CPAP therapy of OSA is associated with decreased BMI, studies to date do not suggest a specific pattern, and overall, suggest long-term stability in body mass after one year. We have found that body mass increases in the majority of patients with OSA treated with CPAP for 4 weeks.
Retrospective analysis of 218 consecutive patients treated for sleep apnea at a community-based sleep center.
152 patients met criteria for study conclusion. After 1 month of CPAP treatment, 119 subjects (78%) gained weight. Weight gain occurred in 81% of men and 73% of women. As a group, subjects on CPAP gained 1.4 ± 0.2 kg (mean ± s.e.). Epworth sleepiness scale was reduced after one month of CPAP therapy. There was no correlation between gain in body mass and measured parameters. A subgroup of 71 patients remained on therapy. They demonstrated gain in mass at 4 weeks, which did not persist at 6 months.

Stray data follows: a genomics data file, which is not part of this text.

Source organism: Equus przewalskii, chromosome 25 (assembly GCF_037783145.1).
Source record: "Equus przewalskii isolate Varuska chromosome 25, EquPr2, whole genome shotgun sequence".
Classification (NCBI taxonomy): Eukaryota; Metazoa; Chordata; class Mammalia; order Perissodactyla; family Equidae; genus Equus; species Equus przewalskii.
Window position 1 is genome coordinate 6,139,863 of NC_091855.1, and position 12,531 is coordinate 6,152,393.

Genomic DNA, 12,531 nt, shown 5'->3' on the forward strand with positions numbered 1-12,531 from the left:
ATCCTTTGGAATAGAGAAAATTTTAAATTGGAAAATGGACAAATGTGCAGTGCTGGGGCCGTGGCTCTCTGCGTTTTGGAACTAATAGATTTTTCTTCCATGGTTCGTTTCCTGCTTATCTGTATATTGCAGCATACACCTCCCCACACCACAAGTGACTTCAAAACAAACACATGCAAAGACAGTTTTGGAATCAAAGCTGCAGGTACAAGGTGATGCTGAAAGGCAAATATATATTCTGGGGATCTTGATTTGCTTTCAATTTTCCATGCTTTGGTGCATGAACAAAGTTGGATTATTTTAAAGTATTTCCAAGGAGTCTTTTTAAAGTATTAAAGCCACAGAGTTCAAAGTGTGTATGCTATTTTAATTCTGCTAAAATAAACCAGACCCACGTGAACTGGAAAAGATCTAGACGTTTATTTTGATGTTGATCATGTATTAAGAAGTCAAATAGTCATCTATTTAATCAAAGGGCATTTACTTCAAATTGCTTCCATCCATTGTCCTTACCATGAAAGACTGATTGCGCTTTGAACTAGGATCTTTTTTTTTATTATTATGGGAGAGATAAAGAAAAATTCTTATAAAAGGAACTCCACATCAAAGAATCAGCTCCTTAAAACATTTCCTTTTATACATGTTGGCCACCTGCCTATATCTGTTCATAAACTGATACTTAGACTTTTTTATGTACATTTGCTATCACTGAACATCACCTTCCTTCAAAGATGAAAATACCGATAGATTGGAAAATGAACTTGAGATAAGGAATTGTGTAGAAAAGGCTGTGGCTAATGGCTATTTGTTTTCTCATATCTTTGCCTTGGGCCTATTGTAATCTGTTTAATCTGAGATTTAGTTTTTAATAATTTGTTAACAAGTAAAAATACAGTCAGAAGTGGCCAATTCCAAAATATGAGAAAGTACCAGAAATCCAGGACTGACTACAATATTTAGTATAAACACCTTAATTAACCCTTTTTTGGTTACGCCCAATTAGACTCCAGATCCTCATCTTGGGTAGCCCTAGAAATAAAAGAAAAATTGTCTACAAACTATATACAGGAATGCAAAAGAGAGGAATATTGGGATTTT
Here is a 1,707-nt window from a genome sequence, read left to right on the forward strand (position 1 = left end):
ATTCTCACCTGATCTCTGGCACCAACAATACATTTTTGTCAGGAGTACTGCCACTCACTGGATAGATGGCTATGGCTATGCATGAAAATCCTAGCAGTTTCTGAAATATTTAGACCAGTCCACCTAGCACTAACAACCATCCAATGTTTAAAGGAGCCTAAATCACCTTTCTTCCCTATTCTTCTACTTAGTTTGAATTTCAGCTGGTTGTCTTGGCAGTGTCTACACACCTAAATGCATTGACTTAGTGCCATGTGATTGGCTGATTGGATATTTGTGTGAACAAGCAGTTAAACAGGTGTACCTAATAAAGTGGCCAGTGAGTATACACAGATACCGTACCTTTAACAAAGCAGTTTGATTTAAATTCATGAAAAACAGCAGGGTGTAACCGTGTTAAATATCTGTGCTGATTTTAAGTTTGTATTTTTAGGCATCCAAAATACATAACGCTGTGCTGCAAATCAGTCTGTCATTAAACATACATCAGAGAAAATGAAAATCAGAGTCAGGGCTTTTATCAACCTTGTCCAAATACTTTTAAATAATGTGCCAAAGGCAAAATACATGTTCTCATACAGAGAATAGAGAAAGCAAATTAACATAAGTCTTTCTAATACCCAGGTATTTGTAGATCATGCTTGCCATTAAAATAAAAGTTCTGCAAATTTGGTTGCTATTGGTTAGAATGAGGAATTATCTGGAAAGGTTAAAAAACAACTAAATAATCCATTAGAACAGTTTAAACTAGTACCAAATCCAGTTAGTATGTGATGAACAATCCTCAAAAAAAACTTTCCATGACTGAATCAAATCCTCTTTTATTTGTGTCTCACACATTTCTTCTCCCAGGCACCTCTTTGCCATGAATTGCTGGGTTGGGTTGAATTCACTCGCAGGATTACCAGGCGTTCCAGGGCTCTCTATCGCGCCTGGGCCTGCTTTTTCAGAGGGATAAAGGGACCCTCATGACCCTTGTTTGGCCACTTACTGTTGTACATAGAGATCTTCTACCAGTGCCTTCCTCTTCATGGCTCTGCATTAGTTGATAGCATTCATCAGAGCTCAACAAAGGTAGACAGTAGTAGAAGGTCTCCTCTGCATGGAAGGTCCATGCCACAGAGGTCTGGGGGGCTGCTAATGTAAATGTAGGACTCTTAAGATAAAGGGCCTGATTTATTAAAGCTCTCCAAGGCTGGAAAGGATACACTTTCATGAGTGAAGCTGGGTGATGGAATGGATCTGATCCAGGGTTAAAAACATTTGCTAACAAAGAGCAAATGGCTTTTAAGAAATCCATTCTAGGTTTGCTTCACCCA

CPAP treatment of OSA is associated with gain in body mass at 1 month but not after 6 months of therapy. Etiology and significance of this gain in mass remains unknown. We suspect some gain is due to increased vascular volume.
Increase in body mass after one month of CPAP treatment of OSA, which does not persist after 6 months of treatment. Short-term change in body mass might be multifactorial, but we suspect an increase in vascular volume occurs soon after initiation of CPAP therapy. As visceral adiposity seems to decrease after 6 months of CPAP therapy, an increase in vascular volume could persist in the absence of a persistent increase in body mass. Short-term gain in body mass might represent an integrated measure of cardiovascular response to CPAP therapy, and prospective study should be undertaken to assess time course and physiological mechanisms.
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